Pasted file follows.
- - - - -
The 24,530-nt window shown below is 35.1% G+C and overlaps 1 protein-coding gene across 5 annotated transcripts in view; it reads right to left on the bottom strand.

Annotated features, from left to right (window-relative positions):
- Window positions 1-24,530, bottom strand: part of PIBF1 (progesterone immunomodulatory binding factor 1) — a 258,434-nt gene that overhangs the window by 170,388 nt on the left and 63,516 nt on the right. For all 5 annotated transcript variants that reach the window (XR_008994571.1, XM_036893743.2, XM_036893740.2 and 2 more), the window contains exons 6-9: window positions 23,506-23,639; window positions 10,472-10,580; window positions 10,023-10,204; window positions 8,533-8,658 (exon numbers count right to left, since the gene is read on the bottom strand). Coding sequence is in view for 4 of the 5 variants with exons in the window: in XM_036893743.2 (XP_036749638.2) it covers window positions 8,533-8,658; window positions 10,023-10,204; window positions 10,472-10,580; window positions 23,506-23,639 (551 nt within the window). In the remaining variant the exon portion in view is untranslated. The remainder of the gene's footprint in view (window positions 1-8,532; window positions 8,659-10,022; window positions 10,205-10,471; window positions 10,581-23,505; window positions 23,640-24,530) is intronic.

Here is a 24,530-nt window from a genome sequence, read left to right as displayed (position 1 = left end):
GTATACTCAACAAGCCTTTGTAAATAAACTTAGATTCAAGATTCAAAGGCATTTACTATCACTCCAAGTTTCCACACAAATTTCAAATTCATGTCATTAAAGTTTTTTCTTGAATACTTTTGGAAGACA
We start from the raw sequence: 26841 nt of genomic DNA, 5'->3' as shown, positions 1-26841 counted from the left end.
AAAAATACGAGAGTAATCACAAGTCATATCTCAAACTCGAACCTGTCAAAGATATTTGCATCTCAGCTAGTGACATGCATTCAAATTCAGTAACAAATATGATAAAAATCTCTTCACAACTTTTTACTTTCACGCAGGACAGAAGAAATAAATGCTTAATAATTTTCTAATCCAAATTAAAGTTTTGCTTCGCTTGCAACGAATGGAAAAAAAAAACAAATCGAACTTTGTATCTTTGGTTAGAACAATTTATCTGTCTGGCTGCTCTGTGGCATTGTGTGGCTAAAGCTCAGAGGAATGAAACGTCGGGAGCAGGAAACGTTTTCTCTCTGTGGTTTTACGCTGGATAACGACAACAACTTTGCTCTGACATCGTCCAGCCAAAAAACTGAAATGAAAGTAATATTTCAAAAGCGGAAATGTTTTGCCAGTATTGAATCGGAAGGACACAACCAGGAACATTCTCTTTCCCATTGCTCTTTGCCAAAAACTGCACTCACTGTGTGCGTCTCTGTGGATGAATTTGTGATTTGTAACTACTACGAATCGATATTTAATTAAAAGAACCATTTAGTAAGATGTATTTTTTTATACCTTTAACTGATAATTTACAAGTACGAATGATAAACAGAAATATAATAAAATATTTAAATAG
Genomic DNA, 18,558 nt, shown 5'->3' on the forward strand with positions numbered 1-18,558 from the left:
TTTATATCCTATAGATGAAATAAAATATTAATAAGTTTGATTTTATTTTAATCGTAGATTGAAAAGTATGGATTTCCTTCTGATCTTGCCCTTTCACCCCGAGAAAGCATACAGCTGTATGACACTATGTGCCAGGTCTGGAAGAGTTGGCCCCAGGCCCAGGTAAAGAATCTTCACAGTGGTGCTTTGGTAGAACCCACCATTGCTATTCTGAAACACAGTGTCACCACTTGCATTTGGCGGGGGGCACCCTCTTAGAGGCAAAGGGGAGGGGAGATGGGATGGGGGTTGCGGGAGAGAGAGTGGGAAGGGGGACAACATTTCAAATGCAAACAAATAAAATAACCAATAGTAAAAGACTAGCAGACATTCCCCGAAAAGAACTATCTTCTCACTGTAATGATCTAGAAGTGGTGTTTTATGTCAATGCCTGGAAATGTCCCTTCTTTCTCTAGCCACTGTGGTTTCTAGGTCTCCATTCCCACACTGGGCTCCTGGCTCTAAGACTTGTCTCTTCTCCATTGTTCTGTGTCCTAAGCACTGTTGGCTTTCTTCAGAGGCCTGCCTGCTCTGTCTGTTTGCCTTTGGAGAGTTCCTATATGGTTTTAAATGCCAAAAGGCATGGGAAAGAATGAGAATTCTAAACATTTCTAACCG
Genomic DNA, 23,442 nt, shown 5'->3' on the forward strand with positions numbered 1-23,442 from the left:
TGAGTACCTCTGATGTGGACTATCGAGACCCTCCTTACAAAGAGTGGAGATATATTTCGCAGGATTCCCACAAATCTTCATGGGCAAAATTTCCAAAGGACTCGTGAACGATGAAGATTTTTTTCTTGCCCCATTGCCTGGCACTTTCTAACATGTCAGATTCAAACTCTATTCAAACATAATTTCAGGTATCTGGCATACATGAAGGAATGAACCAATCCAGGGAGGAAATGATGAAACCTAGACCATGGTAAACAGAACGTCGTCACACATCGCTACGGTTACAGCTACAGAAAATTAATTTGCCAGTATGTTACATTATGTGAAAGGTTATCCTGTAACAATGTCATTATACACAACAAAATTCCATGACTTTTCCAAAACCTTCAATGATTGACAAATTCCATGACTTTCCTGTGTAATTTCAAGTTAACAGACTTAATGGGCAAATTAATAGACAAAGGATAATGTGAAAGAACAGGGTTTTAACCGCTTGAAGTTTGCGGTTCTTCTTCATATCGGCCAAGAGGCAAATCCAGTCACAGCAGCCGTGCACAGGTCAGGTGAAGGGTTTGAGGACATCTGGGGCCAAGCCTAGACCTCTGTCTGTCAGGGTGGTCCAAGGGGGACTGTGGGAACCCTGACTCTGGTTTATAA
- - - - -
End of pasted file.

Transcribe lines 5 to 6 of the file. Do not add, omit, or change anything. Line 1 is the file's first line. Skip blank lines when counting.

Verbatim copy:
GTATACTCAACAAGCCTTTGTAAATAAACTTAGATTCAAGATTCAAAGGCATTTACTATCACTCCAAGTTTCCACACAAATTTCAAATTCATGTCATTAAAGTTTTTTCTTGAATACTTTTGGAAGACA
We start from the raw sequence: 26841 nt of genomic DNA, 5'->3' as shown, positions 1-26841 counted from the left end.